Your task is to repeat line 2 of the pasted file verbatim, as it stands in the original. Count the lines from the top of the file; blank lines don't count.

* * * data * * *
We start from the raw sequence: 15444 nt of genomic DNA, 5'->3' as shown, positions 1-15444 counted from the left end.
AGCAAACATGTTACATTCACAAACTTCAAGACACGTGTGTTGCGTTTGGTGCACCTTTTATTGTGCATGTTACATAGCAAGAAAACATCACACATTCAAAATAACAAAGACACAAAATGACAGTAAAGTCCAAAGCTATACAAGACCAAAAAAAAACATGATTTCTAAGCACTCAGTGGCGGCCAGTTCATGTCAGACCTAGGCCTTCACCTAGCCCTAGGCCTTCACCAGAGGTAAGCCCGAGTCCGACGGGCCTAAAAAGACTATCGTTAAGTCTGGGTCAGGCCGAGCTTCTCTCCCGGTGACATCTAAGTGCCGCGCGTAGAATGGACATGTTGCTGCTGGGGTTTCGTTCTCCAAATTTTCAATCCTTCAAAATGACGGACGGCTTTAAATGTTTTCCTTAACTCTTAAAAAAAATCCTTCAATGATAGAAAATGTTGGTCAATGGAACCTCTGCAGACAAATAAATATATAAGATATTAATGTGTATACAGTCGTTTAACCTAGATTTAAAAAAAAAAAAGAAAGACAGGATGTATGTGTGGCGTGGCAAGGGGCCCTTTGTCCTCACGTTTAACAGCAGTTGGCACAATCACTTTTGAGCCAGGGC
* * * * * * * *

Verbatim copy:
AGCAAACATGTTACATTCACAAACTTCAAGACACGTGTGTTGCGTTTGGTGCACCTTTTATTGTGCATGTTACATAGCAAGAAAACATCACACATTCAAAATAACAAAGACACAAAATGACAGTAAAGTCCAAAGCTATACAAGACCAAAAAAAAACATGATTTCTAAGCACTCAGTGGCGGCCAGTTCATGTCAGACCTAGGCCTTCACCTAGCCCTAGGCCTTCACCAGAGGTAAGCCCGAGTCCGACGGGCCTAAAAAGACTATCGTTAAGTCTGGGTCAGGCCGAGCTTCTCTCCCGGTGACATCTAAGTGCCGCGCGTAGAATGGACATGTTGCTGCTGGGGTTTCGTTCTCCAAATTTTCAATCCTTCAAAATGACGGACGGCTTTAAATGTTTTCCTTAACTCTTAAAAAAAATCCTTCAATGATAGAAAATGTTGGTCAATGGAACCTCTGCAGACAAATAAATATATAAGATATTAATGTGTATACAGTCGTTTAACCTAGATTTAAAAAAAAAAAAGAAAGACAGGATGTATGTGTGGCGTGGCAAGGGGCCCTTTGTCCTCACGTTTAACAGCAGTTGGCACAATCACTTTTGAGCCAGGGC